Albers, G. A., Gray, G. D., Piper, L. R., Barker, J. S., LeJambre, L. F., & Barger, I. A. (1987, October). The genetics of resistance and resilience to Haemonchus contortus infection in young Merino sheep. International Journal for Parasitology, 17(7), 1355-1363.
Baker, R. L. (1991). Breeding for disease resistance—some historical perspectives, problems and prospects. In: Proceedings of the New Zealand Society of Animal Production, 51, 1-14.
Baker, R. L., Kassi, A. L., Rege, J. E. O., Reynolds, L., Bekele, T., Mukassa-Mugerwa, E., & Rey, B. (1992). A review of genetic resistance to endoparasites in small ruminants and an outline of ILCA’s Research Programme in this area. In: Proceedings of SR-CRSP Science Workshop of the Small Ruminant
Collaborative Research Support Program, Nairobi, Kenya, 10, 79-104.
Baker, R. L., Mwamachi, D. M., Audho, J. O., & Thorpe, W. (1994). Genetic resistance to gastrointestinal nematode parasites in Red Maasai sheep in Kenya. Proceedings of the 5th World Congress on Genetics Applied to Livestock Production, 1-5.
Gray, G. D. (1997, November). The use of genetically resistant sheep to control nematode parasitism.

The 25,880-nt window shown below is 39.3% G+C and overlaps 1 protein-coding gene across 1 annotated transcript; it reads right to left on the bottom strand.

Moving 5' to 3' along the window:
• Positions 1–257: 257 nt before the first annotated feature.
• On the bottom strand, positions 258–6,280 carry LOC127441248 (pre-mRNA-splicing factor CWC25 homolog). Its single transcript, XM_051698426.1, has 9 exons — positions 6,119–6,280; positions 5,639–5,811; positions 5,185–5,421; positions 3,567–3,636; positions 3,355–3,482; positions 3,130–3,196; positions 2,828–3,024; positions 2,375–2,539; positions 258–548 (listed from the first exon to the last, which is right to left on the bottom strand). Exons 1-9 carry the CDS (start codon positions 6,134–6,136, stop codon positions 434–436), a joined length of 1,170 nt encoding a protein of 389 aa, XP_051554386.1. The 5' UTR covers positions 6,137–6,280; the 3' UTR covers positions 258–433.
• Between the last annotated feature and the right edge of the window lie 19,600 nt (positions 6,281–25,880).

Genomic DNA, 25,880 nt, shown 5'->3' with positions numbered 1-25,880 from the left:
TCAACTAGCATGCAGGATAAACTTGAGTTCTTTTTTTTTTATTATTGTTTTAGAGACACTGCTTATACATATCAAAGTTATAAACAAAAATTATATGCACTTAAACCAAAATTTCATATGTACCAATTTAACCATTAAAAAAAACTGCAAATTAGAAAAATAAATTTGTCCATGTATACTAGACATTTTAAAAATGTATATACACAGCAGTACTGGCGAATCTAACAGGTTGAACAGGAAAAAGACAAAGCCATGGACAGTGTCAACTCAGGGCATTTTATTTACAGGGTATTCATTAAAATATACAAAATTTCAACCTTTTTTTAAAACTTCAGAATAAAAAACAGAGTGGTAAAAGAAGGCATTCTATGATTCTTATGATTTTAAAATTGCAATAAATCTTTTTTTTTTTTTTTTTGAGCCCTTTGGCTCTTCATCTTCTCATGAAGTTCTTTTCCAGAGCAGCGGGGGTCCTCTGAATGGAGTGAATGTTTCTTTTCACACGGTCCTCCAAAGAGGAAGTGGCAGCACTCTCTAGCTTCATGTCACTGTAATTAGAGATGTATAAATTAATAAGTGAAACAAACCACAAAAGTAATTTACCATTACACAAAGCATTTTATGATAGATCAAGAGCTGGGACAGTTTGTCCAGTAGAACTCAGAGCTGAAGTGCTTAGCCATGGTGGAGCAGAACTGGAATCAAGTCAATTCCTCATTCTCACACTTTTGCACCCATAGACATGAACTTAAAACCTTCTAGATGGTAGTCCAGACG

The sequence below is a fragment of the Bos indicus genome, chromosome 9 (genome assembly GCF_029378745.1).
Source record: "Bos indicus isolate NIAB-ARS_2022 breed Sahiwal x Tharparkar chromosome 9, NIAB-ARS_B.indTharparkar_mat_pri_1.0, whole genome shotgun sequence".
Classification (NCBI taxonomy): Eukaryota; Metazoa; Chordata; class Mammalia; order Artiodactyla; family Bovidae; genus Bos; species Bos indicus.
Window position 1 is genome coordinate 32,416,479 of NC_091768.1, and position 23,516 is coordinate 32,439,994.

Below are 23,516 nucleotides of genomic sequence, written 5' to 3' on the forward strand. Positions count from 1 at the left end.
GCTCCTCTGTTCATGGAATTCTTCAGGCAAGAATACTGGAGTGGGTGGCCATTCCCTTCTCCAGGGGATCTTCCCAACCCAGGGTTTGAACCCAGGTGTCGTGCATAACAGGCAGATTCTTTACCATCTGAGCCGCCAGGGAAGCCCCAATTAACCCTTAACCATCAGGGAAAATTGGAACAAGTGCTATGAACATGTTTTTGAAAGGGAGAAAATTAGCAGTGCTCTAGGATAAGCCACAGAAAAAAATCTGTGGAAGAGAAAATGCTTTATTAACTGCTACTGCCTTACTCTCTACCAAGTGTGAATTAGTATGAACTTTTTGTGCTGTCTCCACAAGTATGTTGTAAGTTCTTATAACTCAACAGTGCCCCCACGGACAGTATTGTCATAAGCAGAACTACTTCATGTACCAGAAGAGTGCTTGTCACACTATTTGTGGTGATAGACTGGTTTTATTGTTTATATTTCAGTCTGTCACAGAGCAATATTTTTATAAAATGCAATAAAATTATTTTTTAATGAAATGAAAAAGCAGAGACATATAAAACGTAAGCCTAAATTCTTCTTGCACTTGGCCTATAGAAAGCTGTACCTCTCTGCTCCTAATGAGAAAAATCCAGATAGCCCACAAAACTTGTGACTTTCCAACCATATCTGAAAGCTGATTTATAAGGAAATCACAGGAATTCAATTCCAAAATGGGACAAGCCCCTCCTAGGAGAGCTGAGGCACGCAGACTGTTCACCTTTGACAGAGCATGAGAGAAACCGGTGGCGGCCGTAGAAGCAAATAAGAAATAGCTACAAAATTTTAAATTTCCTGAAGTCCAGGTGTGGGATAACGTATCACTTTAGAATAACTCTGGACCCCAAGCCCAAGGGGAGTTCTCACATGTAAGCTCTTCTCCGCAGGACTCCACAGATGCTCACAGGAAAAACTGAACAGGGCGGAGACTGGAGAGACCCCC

Veterinary Parasitology, 72(3-4), 345-357.
Gruner, L., & Cabaret, J. (1988). Resistance of sheep and goats to helminth infections: A genetic basis. In E.F. Thomson, & Thomson, F. S. (eds.), Increasing Small Ruminant Productivity in Semi-arid Areas. The Netherlands.
Ruvuna, F., & Stephens, C. M. (1997). Genetics of resistance to internal parasites with management therapy to utilize anthelmintics in sheep production. Abstracts of the Eleventh Biennial Research Symposium. Association of Research Directors, Inc., 92-93.
Strickland, J. E. (1991). Internal parasite control in sheep. The University of Georgia College of Agricultural and Environmental Sciences/Cooperative Extension Service. Bulletin 1064.
UNP-0006, Revised May 2012. Julio E. Correa, Extension Animal Scientist & Associate Professor, Alabama A&M University and; James G. Floyd, DVM, Retired Extension Veterinarian &Professor, and Lisa A. Kriese-Anderson, PhD, Extension Animal Scientist & Associate Professor, Auburn University
Published by the Alabama Cooperative Extension System (Alabama A&M University and Auburn University), an equal opportunity educator and employer.
If you have problems loading this document, please email firstname.lastname@example.org for assistance.